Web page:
Table 1. Oligonucleotide sequences of primers used in qRT-PCR.

Protein expression

AGAT and GAMT protein were detected in tissue panel (kidney, liver, pancreas, LV, skeletal muscle, BAT from n = 6 C57BL/6 mice, as described before (28). Electrophoresis was performed using the Bio-Rad system of Mini-Protean TGX 4–20% gradient gels and followed by semi-dry transfer of proteins on a PVDF membrane, in a Trans-Blot Turbo apparatus. Primary antibody against AGAT was commercially available by Proteintech (rabbit polyclonal) and used at 1:2,000 in PBS/5% skimmed milk powder at 4°C overnight. Anti-GAMT rabbit polyclonal antibody was supplied by Novusbio (NBP2-14036) and used at 1:2,000 overnight, similarly to anti-AGAT. For part of the immunoblotting work, β-tubulin (abcam, 1:5,000) was used as a loading control. All blots were incubated using anti-rabbit IgG at 1:20,000 for 1 h and then signal was detected using chemiluminescence (ECL, GE). For protein normalization purposes, all samples were run on stain-free gels (Bio-Rad) to allow for gel light activation post-electrophoresis and imaging of total protein per well (Image Lab software, Bio-Rad). Finally, AGAT and GAMT protein band signal was normalized over total protein in order to avoid variability in the expression levels of reference proteins between tissues or over β-tubulin.

Data analysis

Statistics were not applied to the gene and protein expression data in C57BL/6J mouse tissues, since there is inherent variability between tissues in the expression of housekeeping genes for normalization and in protein extraction efficiency. However, this data can be interpreted as an all or nothing response showing which tissues express the genes / proteins of interest. For the creatine and homoarginine supplementation experiment, groups were analyzed by one-way ANOVA followed by multiple comparisons (Prism Graphpad v.8.0). Significance levels were at *P < 0.05, **P < 0.01. ***P < 0.001 and ****P < 0.0001.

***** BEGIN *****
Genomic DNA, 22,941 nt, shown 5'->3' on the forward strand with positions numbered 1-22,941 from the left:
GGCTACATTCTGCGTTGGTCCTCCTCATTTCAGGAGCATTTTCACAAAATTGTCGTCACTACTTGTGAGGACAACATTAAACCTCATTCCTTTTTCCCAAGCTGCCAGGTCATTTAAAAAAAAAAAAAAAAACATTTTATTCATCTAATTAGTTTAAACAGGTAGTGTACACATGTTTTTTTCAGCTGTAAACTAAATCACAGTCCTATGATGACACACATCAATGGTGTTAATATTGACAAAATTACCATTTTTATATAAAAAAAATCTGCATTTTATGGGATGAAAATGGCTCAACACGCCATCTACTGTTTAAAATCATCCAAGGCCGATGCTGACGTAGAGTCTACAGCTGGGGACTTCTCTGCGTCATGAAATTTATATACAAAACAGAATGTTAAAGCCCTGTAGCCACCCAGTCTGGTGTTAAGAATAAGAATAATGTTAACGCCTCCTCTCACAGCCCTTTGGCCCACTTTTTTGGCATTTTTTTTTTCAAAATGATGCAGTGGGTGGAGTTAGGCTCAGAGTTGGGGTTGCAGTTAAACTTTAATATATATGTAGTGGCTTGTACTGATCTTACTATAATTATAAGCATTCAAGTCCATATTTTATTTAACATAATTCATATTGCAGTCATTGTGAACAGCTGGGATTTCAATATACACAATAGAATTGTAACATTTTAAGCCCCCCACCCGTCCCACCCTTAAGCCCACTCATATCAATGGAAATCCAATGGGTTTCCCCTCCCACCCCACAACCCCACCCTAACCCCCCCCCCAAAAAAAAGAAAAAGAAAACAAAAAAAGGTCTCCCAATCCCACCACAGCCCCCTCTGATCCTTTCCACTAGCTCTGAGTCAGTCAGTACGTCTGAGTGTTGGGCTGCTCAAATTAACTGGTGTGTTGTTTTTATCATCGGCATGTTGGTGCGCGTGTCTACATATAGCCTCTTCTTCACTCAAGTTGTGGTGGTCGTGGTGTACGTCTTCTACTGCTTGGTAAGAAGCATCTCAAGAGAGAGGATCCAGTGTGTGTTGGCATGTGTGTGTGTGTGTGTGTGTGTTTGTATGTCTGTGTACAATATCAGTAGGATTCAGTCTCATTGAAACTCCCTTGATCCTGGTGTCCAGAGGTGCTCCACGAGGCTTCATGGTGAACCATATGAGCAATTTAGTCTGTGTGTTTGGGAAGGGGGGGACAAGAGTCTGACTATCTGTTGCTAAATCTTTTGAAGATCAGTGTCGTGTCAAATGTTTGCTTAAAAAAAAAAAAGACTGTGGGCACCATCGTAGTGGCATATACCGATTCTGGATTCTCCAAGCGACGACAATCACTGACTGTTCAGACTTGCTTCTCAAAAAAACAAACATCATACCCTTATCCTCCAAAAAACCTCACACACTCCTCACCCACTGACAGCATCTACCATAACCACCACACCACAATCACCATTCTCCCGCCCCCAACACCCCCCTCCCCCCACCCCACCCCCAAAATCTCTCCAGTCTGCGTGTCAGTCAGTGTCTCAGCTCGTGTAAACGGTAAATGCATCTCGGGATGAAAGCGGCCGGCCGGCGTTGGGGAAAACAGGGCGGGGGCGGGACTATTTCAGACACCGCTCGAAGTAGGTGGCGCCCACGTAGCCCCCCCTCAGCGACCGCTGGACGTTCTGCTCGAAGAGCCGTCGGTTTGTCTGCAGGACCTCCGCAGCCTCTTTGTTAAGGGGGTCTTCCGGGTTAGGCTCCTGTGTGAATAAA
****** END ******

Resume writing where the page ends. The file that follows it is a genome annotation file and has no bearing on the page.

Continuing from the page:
Expression of creatine transporter and biosynthetic enzymes

Throughout the manuscript L-arginine:glycine amidinotransferase is referred to by its common abbreviation, AGAT (rather than the official gene name GATM), this is in order to avoid confusion with GAMT. Agat transcript was detected in kidney and pancreas but not in liver, LV, skeletal muscle or BAT (Figure 1A). The expression pattern was mirrored by protein levels detected by immunoblotting in the same tissues while the immunoblot showed very low levels of AGAT protein in liver (Figures 1D,F). Expression of GAMT mRNA (Gamt), the second enzyme in creatine biosynthesis, was pronounced in liver and pancreas with low levels in kidney (Figure 1B). In agreement with transcript expression pattern, GAMT protein, shown by a protein band at 28kDa, is also predominantly expressed in liver and pancreas but absent from LV, skeletal muscle and BAT (Figures 1E,F).


Figure 1. Expression levels of creatine biosynthetic enzymes in a panel of C57BL/6J mouse tissues. (A,D) mRNA and protein levels respectively, for AGAT. (B,E) mRNA and protein levels, respectively for GAMT. (C) mRNA levels for Slc6A8 (Creatine transporter). (F) Representative images from protein electrophoresis showing total protein panel used for normalization purposes, in addition to protein signal detected for AGAT (48 kDa) and GAMT (28 kDa).